The corporate intranet is (or should be) the hub of all employee activity and transactions; where employees go to manage money, career, life events, and health. Taking your intranet to the next level means to not only stop pushing static content, but to also use social technologies to enhance the every day activities and transactions necessary for employees to learn, plan and do their jobs; thereby making them more efficient, engaged and productive: a social intranet.
Through my own conversations, I have seen a shift in the C suite towards having a better understanding that social technology is no longer a “nice to have” but a “must have” in today’s results-driven workplace. There has been significant growth in the deployment of cohesive social platforms as a communications tool to help employees not only understand how their individual role contributes to overall business success but also as a valuable information tool for knowledge sharing and collaboration activities.
Like all things digital, intranets have changed dramatically over the last decade. The first intranet I worked on launched in 2007. So much has changed from that basic online repository of news and documents.
Source: 12 Ways To Use the Intranet to Build Trust in the Workplace, Noodle
We know the importance of trust in the workplace. Without trust, employee engagement and productivity suffer. We’ve also seen how the intranet can be used as a barometer for the level of trust in an organization. When that level is low, can the intranet help improve the situation?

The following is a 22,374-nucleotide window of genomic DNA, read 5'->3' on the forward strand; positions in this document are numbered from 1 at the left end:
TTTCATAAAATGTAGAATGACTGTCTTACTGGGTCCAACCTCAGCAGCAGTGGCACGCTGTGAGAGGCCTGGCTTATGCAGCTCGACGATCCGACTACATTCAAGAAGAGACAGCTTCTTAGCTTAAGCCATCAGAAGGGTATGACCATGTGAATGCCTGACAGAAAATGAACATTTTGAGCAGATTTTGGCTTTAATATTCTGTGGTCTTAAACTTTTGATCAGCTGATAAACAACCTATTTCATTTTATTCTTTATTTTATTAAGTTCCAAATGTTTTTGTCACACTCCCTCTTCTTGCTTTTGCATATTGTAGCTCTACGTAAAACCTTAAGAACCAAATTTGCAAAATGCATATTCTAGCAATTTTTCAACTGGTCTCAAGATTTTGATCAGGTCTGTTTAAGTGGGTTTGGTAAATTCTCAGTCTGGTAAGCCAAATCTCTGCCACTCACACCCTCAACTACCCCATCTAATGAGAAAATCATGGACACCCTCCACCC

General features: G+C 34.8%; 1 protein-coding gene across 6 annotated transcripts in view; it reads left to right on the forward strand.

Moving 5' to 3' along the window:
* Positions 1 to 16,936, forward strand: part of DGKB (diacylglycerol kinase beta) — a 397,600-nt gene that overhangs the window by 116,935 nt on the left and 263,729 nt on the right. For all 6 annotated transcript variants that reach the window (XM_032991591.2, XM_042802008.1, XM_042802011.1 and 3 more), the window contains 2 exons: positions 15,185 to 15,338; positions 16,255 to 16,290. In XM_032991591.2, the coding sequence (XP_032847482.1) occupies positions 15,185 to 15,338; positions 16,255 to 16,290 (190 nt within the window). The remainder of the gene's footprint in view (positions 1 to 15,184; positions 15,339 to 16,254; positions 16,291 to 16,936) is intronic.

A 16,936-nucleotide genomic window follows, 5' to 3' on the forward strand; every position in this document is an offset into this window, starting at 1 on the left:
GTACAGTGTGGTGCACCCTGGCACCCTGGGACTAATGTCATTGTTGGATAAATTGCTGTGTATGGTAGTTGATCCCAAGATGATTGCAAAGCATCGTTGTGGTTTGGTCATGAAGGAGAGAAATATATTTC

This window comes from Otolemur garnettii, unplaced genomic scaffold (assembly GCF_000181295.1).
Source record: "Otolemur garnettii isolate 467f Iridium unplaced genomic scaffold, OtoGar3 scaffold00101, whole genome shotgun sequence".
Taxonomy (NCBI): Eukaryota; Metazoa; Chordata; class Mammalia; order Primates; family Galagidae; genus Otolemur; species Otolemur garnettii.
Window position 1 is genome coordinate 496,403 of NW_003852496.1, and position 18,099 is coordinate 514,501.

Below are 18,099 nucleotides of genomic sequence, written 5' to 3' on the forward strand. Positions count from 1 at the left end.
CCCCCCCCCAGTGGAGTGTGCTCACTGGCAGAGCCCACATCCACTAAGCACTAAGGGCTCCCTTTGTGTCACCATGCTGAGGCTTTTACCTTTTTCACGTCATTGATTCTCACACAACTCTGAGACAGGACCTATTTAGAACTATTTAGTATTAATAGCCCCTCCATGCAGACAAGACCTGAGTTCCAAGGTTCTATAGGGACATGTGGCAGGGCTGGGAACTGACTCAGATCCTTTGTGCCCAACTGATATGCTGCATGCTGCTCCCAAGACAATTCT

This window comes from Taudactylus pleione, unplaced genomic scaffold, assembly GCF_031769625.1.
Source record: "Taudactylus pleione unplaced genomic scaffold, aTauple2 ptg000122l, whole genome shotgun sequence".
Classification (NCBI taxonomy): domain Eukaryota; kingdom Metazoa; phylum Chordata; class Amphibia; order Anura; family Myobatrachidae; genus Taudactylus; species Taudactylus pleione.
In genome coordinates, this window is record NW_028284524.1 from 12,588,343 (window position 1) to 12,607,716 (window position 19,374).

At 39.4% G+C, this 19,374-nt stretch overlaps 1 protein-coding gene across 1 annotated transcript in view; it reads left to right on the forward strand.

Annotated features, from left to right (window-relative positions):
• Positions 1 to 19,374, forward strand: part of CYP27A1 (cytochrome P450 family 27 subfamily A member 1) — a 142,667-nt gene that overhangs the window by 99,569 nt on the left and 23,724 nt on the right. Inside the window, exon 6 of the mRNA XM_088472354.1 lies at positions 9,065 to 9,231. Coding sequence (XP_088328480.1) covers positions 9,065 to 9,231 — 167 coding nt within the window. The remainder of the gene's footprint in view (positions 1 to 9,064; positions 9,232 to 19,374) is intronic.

In fact, here are 12 different ways your intranet can help build and strengthen trust in your workplace.
The intranet often gets defined as an amorphous mass, or just as bad, as the home page and news archive. This seems obvious and clear if the internal communications team is charged with just “sending out information.”
A couple of weeks ago, my face hurt. Really, really bad. So I went to the doctors office expecting to spend the first half hour of my visit filling out all of the obligatory paperwork. I was surprised to find, then, that gone where the paper forms and instead my data was collected and tracked electronically. My doctor and I spent more time interacting, addressing my problem and coming up with a solution. And as a result it was a much more enriching experience.